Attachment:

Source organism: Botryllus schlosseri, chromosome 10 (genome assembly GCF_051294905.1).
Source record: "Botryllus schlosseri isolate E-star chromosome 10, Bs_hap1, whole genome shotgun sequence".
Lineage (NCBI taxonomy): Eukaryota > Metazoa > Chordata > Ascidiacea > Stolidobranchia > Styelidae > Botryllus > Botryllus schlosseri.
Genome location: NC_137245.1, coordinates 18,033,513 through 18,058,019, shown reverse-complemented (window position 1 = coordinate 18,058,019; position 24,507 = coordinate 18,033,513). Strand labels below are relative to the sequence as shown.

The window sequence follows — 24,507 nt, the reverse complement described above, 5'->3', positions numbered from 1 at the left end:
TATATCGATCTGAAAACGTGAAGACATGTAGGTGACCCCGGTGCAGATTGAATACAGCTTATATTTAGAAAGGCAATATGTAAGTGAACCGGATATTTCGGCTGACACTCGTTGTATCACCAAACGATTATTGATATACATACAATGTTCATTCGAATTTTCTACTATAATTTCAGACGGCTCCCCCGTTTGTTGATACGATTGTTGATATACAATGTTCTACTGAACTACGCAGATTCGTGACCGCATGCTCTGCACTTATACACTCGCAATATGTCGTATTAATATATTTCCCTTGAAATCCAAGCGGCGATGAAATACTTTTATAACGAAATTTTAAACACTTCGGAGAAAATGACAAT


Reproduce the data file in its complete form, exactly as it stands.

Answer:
Source organism: Botryllus schlosseri, chromosome 10 (genome assembly GCF_051294905.1).
Source record: "Botryllus schlosseri isolate E-star chromosome 10, Bs_hap1, whole genome shotgun sequence".
Lineage (NCBI taxonomy): Eukaryota > Metazoa > Chordata > Ascidiacea > Stolidobranchia > Styelidae > Botryllus > Botryllus schlosseri.
Genome location: NC_137245.1, coordinates 18,033,513 through 18,058,019, shown reverse-complemented (window position 1 = coordinate 18,058,019; position 24,507 = coordinate 18,033,513). Strand labels below are relative to the sequence as shown.

The window sequence follows — 24,507 nt, the reverse complement described above, 5'->3', positions numbered from 1 at the left end:
TATATCGATCTGAAAACGTGAAGACATGTAGGTGACCCCGGTGCAGATTGAATACAGCTTATATTTAGAAAGGCAATATGTAAGTGAACCGGATATTTCGGCTGACACTCGTTGTATCACCAAACGATTATTGATATACATACAATGTTCATTCGAATTTTCTACTATAATTTCAGACGGCTCCCCCGTTTGTTGATACGATTGTTGATATACAATGTTCTACTGAACTACGCAGATTCGTGACCGCATGCTCTGCACTTATACACTCGCAATATGTCGTATTAATATATTTCCCTTGAAATCCAAGCGGCGATGAAATACTTTTATAACGAAATTTTAAACACTTCGGAGAAAATGACAAT